Domestic LLC: Everything You Need to Know
A domestic LLC is a business operating in the same state where it was created. It files its Articles of Organization as a Limited Liability Company.3 min read updated on February 01, 2023
A domestic LLC is a business operating in the same state where it was created. It files its Articles of Organization as a Limited Liability Company.
What Is an LLC?
LLC is the abbreviation for limited liability company. It's a business structure that has the advantages of pass-through taxation and limited liability. It has the positive benefits of partnerships, sole proprietorships, and corporations in this way.
To form an LLC, you'll have to draft Articles of Organization, register the document with your state, and pay the required filing fees.
Each state has its own rules and guidelines. The types of companies that can't operate as LLCs include the following:
- Insurance companies
Some states don't allow professionals like lawyers and doctors to form LLCs.
What Is a Domestic LLC?
A valid certificate of organization must include the following:
- The business name
- Principal office address
- Name and address of the authorized party who accepts legal documents on the LLC's behalf
You can check the availability of your desired business name at your Secretary of State office. You can't register a business name that's already being used in the state.
Members of an LLC aren't personally liable for the company debts. Most states don't have an “official” designation of a domestic LLC. If you create an LLC in the state where you first start to do business and this remains the only state where you do business as an LLC, this is considered a domestic LLC.
For federal income tax purposes, a domestic LLC is classified as a sole proprietorship, partnership, or corporation. If your LLC has employees, it will be classified as a corporation for employment tax purposes.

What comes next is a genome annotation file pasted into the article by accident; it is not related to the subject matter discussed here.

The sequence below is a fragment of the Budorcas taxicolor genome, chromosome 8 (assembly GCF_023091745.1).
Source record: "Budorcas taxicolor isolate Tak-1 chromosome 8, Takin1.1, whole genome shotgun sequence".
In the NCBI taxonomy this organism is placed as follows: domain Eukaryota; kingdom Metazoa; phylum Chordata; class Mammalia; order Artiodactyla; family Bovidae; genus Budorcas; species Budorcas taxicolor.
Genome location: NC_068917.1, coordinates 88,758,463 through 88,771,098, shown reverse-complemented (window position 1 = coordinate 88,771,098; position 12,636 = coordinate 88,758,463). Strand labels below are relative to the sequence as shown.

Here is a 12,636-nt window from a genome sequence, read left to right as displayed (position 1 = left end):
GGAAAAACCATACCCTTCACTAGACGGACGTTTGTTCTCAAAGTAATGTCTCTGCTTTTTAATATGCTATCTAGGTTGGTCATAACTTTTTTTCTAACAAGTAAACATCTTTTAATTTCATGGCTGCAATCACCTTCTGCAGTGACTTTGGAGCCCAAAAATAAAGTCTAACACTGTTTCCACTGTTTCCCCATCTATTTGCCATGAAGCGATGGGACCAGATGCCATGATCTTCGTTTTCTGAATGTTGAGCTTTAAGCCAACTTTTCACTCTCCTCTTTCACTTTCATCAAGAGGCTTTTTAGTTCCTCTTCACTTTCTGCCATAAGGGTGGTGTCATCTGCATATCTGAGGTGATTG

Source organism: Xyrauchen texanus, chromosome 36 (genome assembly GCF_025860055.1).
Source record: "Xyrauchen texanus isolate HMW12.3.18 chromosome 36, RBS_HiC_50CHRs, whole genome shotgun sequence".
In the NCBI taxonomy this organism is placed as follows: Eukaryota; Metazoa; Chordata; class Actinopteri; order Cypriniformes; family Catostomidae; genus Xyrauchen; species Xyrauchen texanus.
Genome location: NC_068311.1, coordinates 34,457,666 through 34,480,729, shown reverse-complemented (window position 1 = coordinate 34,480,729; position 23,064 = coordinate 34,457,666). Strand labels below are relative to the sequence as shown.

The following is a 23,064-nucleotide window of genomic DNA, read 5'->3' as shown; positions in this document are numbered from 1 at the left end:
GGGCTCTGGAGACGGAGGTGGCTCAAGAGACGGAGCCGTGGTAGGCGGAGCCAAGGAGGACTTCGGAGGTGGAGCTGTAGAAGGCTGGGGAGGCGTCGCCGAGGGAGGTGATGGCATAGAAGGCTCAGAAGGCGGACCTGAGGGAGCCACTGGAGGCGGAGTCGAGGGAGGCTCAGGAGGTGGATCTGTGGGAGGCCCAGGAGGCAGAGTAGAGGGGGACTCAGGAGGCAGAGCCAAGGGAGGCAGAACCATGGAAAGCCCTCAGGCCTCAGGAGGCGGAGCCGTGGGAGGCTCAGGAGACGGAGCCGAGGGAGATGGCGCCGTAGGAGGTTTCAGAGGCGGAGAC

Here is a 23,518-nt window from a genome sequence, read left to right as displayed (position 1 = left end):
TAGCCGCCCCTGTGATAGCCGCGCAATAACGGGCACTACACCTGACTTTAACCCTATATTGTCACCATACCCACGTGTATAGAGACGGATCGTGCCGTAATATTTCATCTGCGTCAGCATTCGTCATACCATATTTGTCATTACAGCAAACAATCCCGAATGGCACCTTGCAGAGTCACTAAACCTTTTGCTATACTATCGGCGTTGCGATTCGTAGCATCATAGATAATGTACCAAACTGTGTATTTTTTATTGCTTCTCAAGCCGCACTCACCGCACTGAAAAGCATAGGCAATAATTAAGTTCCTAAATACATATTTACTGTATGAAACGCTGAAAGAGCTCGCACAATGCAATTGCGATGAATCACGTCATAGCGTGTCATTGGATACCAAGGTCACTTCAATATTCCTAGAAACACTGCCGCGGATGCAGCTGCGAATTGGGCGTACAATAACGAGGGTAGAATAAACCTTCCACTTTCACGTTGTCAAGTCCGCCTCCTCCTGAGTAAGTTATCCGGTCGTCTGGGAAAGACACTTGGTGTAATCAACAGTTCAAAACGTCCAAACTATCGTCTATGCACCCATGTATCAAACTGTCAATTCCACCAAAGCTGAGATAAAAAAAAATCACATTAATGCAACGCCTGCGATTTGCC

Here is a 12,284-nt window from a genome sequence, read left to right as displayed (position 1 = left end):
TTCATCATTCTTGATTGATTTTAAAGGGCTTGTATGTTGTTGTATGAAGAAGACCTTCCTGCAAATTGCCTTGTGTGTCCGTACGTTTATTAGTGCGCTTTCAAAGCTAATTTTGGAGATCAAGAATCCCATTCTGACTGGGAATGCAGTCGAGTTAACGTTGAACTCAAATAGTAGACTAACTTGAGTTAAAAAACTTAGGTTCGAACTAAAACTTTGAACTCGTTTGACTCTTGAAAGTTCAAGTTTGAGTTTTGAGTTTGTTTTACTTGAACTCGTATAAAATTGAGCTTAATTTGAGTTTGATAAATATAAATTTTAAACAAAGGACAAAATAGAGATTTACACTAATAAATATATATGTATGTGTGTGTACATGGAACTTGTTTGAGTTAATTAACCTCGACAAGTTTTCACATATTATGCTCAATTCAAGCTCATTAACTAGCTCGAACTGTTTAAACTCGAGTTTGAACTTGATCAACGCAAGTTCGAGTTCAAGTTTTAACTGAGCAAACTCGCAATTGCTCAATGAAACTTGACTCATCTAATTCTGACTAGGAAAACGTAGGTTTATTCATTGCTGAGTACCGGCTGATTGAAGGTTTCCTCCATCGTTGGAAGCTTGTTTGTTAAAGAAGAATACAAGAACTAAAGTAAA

LLCs with just one owner are classified as sole proprietorships. You can change this designation if you elect to have it classified as a corporation. A domestic LLC with two or more owners is classified as a partnership, but you can elect for it to be classified as a corporation.
If you don't make a classification choice, a default will be chosen for you. It will either be a single-member LLC (disregarded entity) or multi-member LLC (partnership). You can use IRS Form 8832 to make your own classification election.
Different rules for classification may apply, depending on the situation, such as for insurance companies, banks, and nonprofit LLC organizations.
Becoming a Member of a Domestic LLC
To have your certificate of organization filed with the state, you need to list who your company's members are within 90 days of delivering this document to the state. Most state offices won't file your certificate until they know who the members are.
After your certificate is delivered, your company may accept new members if current owners agree unanimously to accept them. You can also use whichever acceptance method is outlined in your operating agreement.
A prospective member isn't required to make a contribution (such as property or monetary) to become a member unless your operating agreement states this as a requirement.
What Does "Doing Business" Mean?
It's important to know if you're actually “doing business” in a state. If you are, you must register your company in that state. The phrase “doing business” applies to the following:
- You sell in that state through an agent, a distributor, or a manufacturer's representative.
- You have a business bank account there.
- You have a manufacturing facility, distribution facility, office, or retail storefront there.
- You own personal business property or “real property” (such as factories, warehouses, and other business buildings).
- You hold business meetings or conduct business there.
A domestic LLC may be classified as different business structures, depending on the number of owners and employees. As long as you keep your LLC operating solely in the same state where it was formed, it remains a domestic LLC. If you decide to do business in other states, make sure you follow all rules and guidelines to keep your company in compliance in all states where you're registered.
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